Some farm groups and Republican legislators have proposed increasing price guarantees for a few major crops, and farm subsidies along with them. But farm subsidies mostly benefit the largest and wealthiest farms, which are often set up as “joint operations,” like general partnerships, that don’t have payment limits. So raising price guarantees would send more money to large farms that already receive the lion’s share of payments.
The payment limit of farm subsidy programs is $125,000 per year, per person, or $250,000 for a farmer and their spouse. But there is no cap on how many people can reach the payment limit on a farm if the farm is a partnership. Thousands of farms across the country are set up as partnerships, in which many people may be partners, with each one qualifying for up to $125,000 a year in subsidies.
It is extremely common for multiple family members to be part of a farm partnership on one farm. So instead of just a farmer and their spouse receiving subsidies, multiple family members get them. The 2018 Farm Bill expanded the definition of family members so cousins, nieces and nephews, in addition to more immediate family members like parents, siblings and adult children, also qualify for payments.
Farm subsidy recipients must be “actively engaged in farming” to get payments, but the qualifications are easy for family members and partnerships consisting of families.
All partnership members who are landowners automatically qualify. If a person is not a landowner, they must share in the profits or losses of the farm and provide “active personal labor” – they must work on the farm, or take part in “active personal management,” helping manage the farm.
Although there are rules about the number of hours a farm subsidy recipient must provide each year for farm labor or management, this does not apply to partnerships made up of family members. And in the U.S., nearly all farms – about 98 percent – are family farms.
It is easy for family members who don’t own land to qualify as actively engaged in farming – there is no minimum profit or loss a person must have at stake or how much work a person must do on the farm or to manage the farm.
That’s why thousands of people who live in big cities and don’t live or work on a farm receive farm subsidies, EWG found.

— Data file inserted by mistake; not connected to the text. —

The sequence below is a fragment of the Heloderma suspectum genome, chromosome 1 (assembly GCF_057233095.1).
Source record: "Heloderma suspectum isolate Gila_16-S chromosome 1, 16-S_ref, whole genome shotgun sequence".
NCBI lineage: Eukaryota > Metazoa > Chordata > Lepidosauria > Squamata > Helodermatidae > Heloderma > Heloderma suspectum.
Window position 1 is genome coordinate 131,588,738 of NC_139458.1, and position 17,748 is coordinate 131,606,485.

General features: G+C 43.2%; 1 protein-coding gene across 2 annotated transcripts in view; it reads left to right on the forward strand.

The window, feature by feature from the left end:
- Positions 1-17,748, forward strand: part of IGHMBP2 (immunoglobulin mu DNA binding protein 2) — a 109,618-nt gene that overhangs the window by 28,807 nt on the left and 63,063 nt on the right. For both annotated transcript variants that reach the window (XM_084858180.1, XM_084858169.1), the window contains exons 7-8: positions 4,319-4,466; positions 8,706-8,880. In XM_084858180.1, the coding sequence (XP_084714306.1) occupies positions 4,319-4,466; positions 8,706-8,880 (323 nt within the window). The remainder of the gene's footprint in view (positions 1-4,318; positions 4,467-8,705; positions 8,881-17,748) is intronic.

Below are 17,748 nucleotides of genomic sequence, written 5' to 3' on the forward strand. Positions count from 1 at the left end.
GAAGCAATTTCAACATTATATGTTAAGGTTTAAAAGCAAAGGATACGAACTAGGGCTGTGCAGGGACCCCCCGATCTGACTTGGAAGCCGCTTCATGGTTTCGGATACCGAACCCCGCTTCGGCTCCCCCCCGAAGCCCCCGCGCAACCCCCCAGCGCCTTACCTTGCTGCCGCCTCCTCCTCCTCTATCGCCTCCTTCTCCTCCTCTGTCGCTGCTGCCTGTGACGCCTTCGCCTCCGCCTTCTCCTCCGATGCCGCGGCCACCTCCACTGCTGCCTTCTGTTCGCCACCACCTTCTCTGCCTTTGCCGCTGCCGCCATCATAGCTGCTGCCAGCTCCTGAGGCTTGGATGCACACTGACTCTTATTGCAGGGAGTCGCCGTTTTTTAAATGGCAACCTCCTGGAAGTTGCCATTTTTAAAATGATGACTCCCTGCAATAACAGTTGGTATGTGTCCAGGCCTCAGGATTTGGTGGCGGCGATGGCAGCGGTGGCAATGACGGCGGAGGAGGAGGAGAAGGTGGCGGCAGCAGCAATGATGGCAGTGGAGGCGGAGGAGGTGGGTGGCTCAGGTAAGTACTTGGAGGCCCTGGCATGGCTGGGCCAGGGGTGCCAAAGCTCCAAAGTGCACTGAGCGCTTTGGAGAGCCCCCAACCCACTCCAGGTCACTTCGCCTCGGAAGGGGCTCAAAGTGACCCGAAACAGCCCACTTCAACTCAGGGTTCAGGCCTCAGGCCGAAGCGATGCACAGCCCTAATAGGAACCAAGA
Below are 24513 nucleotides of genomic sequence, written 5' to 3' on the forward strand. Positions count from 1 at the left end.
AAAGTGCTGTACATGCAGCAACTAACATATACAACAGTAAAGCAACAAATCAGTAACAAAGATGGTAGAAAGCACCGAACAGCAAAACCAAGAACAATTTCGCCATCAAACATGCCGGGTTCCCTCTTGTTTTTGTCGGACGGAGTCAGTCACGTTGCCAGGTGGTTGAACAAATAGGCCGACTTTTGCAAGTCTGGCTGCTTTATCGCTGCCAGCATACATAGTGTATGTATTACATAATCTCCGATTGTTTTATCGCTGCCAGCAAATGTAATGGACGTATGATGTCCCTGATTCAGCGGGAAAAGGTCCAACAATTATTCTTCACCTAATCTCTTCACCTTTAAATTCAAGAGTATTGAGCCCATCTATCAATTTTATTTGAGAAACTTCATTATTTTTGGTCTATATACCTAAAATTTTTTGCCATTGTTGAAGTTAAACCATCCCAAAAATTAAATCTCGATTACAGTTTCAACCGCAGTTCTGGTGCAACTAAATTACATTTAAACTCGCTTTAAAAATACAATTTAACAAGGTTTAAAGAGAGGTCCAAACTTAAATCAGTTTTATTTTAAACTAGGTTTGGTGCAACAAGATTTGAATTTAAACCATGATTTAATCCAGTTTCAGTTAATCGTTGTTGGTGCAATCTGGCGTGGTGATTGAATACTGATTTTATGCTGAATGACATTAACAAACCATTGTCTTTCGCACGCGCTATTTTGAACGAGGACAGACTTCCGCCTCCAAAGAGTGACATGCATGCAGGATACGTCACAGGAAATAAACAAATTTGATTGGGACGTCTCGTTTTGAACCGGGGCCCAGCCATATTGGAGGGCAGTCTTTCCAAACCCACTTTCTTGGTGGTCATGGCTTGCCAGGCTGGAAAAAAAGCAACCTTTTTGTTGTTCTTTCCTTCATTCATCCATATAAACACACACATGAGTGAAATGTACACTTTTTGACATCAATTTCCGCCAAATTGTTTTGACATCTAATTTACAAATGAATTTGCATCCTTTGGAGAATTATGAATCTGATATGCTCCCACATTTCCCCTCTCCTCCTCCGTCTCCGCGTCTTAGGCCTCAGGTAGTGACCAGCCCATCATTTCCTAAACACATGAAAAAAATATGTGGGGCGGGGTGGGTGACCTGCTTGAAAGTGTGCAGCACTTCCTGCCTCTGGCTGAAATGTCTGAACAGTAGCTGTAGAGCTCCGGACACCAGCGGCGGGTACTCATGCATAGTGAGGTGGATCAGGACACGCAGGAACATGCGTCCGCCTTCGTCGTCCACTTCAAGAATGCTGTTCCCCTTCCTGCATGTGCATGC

Some agriculture groups and Republican members of Congress want to redirect the $19.5 billion allocated for climate-smart agricultural practices in the Inflation Reduction Act, or IRA to increase farm subsidies.
But, as EWG has found, this would mostly benefit fewer than 6,000 farms in just a few states, and mostly growers of rice, peanuts and cotton. Many of these farms are partnerships, so increasing price guarantees would send more money to those without a payment limit.
A number of rice farms in the southern U.S. are likely organized as partnerships, but because of a lack of transparency, it’s impossible to know the exact number.
EWG recently released an analysis of the top 16 rice farmers that received over $10 million in farm subsidies and got subsidies for 27 consecutive years. While we can’t tell exactly how these farm businesses are organized, it is extremely likely that many, if not most, are partnerships.
It’s also clear that many people in these farm businesses likely get subsidies. While a previous farm bill barred the Department of Agriculture from disclosing the names of farm partnership members, we can see who received subsidies, or is registered as a farm owner, by comparing subsidy recipient and farm owner addresses.
The list of 16 rice farms that have gotten over $10 million in subsidies over the past 27 years includes many recipients whose addresses are also where the subsidy checks are sent.
Some of these farm businesses had multiple people getting payments at the same address. Others had multiple people and other partnerships or corporations at the same address, and a few had only other partnerships or corporations at the same address. For example:
- Satterfield Farms, which at $13.8 million was number four on the list for most farm subsidy money out of the 16 rice farms, had five people at the same address as the farm business. Those are likely at least some of the people getting subsidies through the business.
- Brantley Farming Company was second on the list, with $16.1 million in subsidies, and three people and three businesses at the same address.
- Bearskin Farms, number 13 on the list, with $10.5 million in subsidies, only has other partnerships and corporations at the same address – six of them.
Subsidy recipients or farm owners at the same address as these farm businesses
|Nancy Satterfield||Gumwood||Palarm Bayou Farm|
|Travis Satterfield||Agros||Pecan Partnership|
|Regina Satterfield||Brantley & Sons||Lonoke 31 Farm|
|Mary Kline||Geneva Brantley||Little Prairie|
|Adam Satterfield||Laudies D. Brantley, Jr.||Bearskin Farming|
|Pauline S. Brantley||Sunny Day Farms|
Source: EWG’s Farm Subsidy Database
Rice farmers do not need even more subsidies, especially not at the expense of conservation practices that reduce farms’ greenhouse gas emissions.
Increasing price guarantees would send more subsidies to relatively few farmers of rice, peanuts and cotton, and many of these farms are partnerships with no payment limits. This money should be kept within the conservation programs, as Congress intended in the IRA.